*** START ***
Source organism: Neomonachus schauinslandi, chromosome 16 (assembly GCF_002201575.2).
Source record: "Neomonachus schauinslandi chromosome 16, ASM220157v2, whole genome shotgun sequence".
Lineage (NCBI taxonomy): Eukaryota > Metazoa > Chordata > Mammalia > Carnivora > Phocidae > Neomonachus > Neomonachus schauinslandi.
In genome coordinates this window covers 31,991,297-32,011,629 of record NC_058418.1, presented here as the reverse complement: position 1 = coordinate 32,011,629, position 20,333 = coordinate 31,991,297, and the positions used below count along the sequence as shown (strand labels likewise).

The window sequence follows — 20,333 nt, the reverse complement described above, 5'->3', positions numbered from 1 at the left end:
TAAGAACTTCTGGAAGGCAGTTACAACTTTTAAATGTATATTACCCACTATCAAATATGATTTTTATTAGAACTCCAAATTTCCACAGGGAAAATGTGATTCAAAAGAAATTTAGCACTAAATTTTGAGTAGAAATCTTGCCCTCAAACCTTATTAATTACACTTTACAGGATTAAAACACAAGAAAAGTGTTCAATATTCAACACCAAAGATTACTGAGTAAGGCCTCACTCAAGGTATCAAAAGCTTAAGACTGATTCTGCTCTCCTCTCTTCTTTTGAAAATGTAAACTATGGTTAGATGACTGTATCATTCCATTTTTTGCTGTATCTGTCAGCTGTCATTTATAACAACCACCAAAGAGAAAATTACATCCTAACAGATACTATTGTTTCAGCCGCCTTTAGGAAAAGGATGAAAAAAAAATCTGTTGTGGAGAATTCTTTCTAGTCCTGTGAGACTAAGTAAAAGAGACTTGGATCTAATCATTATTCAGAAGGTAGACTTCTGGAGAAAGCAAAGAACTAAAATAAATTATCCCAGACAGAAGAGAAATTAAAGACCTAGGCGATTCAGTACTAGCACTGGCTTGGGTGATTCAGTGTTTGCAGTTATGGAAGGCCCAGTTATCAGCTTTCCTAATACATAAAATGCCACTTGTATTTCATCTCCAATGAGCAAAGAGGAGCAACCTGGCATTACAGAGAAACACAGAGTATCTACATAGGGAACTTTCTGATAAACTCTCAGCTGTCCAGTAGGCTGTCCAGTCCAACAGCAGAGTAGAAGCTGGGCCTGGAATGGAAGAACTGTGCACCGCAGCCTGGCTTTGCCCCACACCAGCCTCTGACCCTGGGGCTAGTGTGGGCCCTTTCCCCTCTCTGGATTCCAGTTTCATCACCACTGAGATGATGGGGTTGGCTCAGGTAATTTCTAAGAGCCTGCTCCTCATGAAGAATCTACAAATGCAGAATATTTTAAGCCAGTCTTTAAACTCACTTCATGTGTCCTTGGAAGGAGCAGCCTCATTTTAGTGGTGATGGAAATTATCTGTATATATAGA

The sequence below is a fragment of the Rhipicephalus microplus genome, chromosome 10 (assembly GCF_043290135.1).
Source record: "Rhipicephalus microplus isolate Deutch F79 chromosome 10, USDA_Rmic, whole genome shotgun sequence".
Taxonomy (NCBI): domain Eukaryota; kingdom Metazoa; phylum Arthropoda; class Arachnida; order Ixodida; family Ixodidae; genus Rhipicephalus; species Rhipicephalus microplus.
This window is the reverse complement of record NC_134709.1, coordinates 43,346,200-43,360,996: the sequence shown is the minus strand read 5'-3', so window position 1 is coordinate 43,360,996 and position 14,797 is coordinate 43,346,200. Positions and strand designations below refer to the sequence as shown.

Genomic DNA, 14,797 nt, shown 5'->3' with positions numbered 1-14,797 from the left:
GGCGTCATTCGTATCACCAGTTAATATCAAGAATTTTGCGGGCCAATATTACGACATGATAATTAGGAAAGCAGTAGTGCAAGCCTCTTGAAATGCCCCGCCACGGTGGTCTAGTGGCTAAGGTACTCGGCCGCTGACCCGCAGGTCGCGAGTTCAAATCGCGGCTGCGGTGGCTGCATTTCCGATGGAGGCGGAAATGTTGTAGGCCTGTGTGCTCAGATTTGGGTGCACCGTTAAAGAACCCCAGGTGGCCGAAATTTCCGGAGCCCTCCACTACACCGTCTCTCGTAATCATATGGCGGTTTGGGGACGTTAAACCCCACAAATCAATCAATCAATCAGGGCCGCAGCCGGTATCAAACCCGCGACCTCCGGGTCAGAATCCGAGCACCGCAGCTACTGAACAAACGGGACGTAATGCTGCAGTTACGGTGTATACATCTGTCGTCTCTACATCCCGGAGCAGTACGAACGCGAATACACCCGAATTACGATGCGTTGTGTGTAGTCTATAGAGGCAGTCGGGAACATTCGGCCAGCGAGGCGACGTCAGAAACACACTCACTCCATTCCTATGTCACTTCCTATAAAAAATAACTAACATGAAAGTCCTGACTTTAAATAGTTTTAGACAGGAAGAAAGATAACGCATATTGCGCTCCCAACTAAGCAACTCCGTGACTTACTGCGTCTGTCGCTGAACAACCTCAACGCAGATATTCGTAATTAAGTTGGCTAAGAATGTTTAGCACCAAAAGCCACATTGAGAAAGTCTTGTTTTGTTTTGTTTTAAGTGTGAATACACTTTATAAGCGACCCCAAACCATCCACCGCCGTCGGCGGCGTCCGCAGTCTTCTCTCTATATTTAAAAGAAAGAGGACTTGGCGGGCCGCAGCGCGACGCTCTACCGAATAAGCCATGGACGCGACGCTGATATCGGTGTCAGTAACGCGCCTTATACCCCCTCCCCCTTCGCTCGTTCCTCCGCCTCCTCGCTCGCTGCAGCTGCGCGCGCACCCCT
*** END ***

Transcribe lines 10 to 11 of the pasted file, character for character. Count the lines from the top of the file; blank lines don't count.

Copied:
This window is the reverse complement of record NC_134709.1, coordinates 43,346,200-43,360,996: the sequence shown is the minus strand read 5'-3', so window position 1 is coordinate 43,360,996 and position 14,797 is coordinate 43,346,200. Positions and strand designations below refer to the sequence as shown.

Genomic DNA, 14,797 nt, shown 5'->3' with positions numbered 1-14,797 from the left: